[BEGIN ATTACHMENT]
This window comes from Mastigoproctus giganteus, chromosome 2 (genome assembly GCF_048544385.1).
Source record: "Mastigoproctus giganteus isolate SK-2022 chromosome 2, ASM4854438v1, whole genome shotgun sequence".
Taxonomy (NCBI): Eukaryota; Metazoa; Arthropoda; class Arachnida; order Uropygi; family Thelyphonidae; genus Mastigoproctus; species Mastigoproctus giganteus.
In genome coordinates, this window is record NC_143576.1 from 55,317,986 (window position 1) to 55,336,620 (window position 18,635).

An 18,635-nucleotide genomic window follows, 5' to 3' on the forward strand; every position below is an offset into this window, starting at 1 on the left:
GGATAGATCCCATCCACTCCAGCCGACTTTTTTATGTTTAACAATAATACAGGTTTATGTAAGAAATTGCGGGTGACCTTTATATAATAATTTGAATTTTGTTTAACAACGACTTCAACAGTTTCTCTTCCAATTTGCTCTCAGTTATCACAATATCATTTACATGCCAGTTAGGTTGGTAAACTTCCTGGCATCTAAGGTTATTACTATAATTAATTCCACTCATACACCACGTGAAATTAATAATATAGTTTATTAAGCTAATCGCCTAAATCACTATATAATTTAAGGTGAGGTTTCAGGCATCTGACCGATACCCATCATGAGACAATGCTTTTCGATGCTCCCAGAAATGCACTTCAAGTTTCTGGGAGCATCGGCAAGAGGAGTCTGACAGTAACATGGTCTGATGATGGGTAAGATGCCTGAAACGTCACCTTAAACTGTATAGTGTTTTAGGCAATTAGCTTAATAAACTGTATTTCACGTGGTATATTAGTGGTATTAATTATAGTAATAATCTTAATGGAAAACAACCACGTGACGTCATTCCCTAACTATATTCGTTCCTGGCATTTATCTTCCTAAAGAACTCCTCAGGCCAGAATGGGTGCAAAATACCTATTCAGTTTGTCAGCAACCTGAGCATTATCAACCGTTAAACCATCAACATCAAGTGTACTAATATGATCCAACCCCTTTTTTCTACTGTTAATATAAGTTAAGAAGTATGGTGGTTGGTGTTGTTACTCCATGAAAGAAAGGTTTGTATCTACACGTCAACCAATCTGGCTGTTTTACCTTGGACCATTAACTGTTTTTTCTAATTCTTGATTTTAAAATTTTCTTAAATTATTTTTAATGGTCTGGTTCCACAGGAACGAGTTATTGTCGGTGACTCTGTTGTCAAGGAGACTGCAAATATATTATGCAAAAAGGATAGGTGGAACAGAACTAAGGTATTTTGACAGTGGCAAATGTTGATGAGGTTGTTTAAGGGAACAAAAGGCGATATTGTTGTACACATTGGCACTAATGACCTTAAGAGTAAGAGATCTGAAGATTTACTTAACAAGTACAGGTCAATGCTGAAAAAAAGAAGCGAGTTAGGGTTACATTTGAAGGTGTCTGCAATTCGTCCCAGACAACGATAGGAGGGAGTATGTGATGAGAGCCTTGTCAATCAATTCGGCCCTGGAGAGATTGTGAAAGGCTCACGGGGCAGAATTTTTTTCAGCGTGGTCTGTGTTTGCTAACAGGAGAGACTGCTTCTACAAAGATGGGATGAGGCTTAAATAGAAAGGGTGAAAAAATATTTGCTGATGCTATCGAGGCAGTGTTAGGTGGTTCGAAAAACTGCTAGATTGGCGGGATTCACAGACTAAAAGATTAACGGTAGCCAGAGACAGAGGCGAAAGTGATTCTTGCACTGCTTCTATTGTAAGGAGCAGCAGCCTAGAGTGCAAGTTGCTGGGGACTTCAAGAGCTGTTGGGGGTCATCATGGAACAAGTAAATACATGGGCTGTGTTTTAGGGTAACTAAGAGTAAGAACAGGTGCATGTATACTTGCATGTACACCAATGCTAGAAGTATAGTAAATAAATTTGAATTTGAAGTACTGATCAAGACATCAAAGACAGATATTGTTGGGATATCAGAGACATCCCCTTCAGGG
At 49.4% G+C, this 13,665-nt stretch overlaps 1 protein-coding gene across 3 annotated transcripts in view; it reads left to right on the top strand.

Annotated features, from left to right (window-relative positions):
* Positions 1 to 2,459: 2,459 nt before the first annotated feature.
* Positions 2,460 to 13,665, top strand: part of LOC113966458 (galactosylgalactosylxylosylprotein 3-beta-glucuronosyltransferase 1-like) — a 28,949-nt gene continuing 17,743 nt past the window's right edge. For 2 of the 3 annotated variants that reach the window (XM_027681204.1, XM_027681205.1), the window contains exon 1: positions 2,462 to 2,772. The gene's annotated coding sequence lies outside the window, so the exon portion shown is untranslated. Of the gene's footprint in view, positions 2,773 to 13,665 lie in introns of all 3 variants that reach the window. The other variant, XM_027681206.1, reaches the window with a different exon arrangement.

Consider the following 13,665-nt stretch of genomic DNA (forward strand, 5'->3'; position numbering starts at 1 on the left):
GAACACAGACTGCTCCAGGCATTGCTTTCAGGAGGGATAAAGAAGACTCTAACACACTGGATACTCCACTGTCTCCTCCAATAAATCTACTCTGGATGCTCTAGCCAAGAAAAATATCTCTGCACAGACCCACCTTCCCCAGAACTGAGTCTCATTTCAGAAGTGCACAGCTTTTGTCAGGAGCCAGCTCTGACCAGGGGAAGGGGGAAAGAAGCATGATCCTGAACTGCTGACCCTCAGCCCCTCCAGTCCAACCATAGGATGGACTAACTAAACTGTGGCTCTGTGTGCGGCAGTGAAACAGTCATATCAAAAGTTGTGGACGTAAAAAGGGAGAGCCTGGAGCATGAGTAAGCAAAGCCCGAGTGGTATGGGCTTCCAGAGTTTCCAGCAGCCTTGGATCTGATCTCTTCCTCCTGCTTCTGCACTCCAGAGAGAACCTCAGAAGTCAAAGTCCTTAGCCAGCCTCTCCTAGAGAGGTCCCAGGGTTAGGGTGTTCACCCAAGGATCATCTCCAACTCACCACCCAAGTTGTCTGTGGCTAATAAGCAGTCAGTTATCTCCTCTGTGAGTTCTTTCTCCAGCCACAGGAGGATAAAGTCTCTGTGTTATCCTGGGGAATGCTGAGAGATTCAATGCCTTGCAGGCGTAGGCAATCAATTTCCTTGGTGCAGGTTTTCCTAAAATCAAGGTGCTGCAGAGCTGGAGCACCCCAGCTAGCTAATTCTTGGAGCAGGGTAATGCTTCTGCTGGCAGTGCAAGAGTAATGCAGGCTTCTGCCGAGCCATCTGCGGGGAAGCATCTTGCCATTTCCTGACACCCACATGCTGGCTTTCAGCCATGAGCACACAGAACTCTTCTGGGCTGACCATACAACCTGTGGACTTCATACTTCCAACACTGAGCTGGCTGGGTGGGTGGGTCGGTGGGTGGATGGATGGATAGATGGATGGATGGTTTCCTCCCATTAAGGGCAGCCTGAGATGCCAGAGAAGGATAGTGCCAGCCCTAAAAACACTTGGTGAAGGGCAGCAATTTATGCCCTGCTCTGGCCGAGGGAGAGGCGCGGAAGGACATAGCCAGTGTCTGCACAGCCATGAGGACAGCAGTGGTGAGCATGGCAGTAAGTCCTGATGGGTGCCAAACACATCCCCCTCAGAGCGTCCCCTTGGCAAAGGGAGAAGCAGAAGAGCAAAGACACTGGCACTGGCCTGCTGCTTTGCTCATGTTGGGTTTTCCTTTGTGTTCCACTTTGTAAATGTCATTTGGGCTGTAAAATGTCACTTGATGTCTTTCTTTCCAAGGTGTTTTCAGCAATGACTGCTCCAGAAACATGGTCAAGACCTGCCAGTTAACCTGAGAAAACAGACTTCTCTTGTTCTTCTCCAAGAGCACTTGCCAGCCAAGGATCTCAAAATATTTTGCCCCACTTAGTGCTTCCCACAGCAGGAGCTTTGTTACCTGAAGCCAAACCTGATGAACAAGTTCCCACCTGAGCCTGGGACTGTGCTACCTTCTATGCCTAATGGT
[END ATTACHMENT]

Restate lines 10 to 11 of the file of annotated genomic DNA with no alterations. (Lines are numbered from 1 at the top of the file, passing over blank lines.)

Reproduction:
* Positions 2,460 to 13,665, top strand: part of LOC113966458 (galactosylgalactosylxylosylprotein 3-beta-glucuronosyltransferase 1-like) — a 28,949-nt gene continuing 17,743 nt past the window's right edge. For 2 of the 3 annotated variants that reach the window (XM_027681204.1, XM_027681205.1), the window contains exon 1: positions 2,462 to 2,772. The gene's annotated coding sequence lies outside the window, so the exon portion shown is untranslated. Of the gene's footprint in view, positions 2,773 to 13,665 lie in introns of all 3 variants that reach the window. The other variant, XM_027681206.1, reaches the window with a different exon arrangement.

Consider the following 13,665-nt stretch of genomic DNA (forward strand, 5'->3'; position numbering starts at 1 on the left):